The Vale of Pewsey, looking suitably moody and mysterious.
Kevin Goodman was up next, speaking (in a nostalgic mode at times, due to his own involvement) on the history of the ufological scene in and around Warminster. He seemed pretty tolerant of the view that the Warminster flap, with Arthur Shuttlewood at its centre, was mostly a self-perpetuating exercise in stimulating tourism.
In the 1950s, Goodman suggested, the Clean Air Act had enabled a new generation to see the sky more vividly than before, coinciding with a dramatic increase in aviation traffic. Meanwhile, the MOD was busy exercising upon land around Warminster, producing lights and sounds ripe for misattribution. In the 1960s, the younger generation was raising its consciousness, rejecting orthodox religion, and looking skywards for inspiration. Goodman himself joined them during the 1970s, but had to balance these factors debunking the flap against two dramatic sightings of his own: one involving four red lights performing outrageous manoeuvres; the other, a silver cigar-shaped object which, despite multiple witnesses, refused to appear on film.
The flap itself began to die down as early as 1976, and the death of Shuttlewood in 1996 seemed to have relegated Warminster to the footnotes of ufology, but Goodman, I sensed, perhaps wasn’t totally convinced by his own observation that the Warminster scene is probably approaching its inevitable end.
I felt that the psycho-social perspective was under-represented at the conference. Cal Cooper, a parapsychologist, stepped up next and took us some way in this direction, but could have gone further, perhaps, if he hadn’t been re-purposing a talk mainly on ghosts for his ufological audience. Cooper’s area of research is anomalous phone calls (‘phone calls from the dead’ in more populist parlance), of which he has collected many cases.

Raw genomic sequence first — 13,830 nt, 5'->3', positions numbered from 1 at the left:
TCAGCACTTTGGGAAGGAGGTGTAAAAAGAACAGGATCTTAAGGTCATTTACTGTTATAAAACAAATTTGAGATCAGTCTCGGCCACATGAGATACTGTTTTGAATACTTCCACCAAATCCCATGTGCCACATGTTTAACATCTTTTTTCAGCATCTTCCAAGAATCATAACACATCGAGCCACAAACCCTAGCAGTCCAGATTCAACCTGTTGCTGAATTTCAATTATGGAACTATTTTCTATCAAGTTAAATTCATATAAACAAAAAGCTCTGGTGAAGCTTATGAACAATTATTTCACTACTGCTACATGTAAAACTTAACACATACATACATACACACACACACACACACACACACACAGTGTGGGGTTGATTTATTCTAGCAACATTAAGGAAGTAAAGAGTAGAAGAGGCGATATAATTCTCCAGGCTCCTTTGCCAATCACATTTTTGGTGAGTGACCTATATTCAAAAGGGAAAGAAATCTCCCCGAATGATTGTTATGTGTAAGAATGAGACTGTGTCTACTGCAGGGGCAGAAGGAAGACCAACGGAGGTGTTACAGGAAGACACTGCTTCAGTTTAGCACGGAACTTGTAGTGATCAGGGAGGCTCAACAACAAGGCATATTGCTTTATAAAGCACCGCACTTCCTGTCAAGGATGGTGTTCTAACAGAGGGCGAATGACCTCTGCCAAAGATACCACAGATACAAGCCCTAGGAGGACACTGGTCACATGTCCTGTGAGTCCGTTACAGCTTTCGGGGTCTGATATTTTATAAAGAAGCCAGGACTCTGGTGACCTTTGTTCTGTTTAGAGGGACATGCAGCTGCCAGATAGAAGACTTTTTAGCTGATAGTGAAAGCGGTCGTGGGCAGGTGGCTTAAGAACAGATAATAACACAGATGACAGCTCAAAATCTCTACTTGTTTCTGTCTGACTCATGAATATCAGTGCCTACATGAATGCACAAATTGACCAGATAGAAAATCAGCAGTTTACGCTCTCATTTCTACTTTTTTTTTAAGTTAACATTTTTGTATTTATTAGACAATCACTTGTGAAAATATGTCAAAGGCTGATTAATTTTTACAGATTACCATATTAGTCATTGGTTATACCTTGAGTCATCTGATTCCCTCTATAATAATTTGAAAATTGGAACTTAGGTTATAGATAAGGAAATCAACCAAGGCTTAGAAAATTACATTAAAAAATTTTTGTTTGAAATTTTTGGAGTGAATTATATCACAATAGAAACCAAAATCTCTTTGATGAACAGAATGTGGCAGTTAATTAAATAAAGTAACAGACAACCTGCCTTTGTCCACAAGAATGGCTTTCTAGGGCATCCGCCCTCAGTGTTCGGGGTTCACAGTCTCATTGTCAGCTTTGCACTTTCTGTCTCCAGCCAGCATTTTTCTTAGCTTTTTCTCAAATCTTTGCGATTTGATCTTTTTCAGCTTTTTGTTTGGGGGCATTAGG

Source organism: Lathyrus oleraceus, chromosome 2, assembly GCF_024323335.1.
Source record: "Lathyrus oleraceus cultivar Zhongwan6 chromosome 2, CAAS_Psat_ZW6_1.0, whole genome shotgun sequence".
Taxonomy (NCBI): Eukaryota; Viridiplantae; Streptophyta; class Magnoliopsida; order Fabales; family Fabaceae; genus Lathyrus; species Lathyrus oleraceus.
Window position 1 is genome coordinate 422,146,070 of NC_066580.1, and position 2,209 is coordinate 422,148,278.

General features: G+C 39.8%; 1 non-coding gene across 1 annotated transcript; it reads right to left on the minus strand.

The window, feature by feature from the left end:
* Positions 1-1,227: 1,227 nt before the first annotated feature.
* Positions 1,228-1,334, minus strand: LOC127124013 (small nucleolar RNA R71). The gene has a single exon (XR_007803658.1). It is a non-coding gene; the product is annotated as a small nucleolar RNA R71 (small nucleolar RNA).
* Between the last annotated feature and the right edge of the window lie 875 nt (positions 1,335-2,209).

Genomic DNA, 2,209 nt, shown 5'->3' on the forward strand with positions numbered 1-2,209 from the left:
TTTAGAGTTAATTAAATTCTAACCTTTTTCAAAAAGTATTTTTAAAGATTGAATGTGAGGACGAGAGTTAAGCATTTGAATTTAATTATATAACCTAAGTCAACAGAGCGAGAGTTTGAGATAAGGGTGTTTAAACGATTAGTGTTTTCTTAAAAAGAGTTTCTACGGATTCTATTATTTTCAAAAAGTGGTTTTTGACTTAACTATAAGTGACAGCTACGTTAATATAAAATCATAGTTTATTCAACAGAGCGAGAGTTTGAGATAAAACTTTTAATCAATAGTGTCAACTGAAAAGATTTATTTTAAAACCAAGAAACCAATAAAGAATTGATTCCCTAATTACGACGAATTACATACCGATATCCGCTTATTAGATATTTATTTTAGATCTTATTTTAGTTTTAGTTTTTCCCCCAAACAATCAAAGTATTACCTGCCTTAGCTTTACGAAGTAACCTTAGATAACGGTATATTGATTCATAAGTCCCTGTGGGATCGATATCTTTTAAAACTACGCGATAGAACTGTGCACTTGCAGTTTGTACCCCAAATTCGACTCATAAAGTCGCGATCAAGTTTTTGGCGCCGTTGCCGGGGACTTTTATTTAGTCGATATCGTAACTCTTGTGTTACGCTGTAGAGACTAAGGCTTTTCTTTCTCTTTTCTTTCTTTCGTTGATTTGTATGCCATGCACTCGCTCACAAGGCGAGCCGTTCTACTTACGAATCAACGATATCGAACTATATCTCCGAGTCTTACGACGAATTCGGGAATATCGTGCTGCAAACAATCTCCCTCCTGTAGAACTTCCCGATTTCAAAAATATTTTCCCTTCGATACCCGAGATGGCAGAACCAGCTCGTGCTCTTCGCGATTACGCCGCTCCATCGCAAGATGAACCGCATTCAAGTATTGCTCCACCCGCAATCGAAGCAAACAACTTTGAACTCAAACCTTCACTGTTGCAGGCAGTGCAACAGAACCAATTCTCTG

Cooper described how the phenomenon of speaking via instrumentation with the dead occurs universally, regardless of religious beliefs, although belief certainly affects interpretation of the experience. In contrast to apparitions, anomalous phone calls more commonly involve the dead than the living. Cooper also insightfully observed that in dreams, it is more common to talk on the phone with a dead person than face-to-face.
Ufology and psychical research are linked, he suggested – most obviously in high strangeness cases, where anomalous phone calls can provide the (literal) connection between them. There are numerous reports from witnesses claiming to have been phoned by ‘aliens’. Even more common are strange, electronic voices warning witnesses not to discuss sightings: ufologists such as Gray Barker, John Keel and Brad Steiger are seminal in this regard. Sometimes, the voices themselves self-identify as alien; it’s not widely known that the famous ‘Philip’ experiment shifted focus from poltergeists to aliens, when Philip himself began to claim extraterrestrial origins.
Ever wondered why the telephone is E.T.’s preferred mode of communication?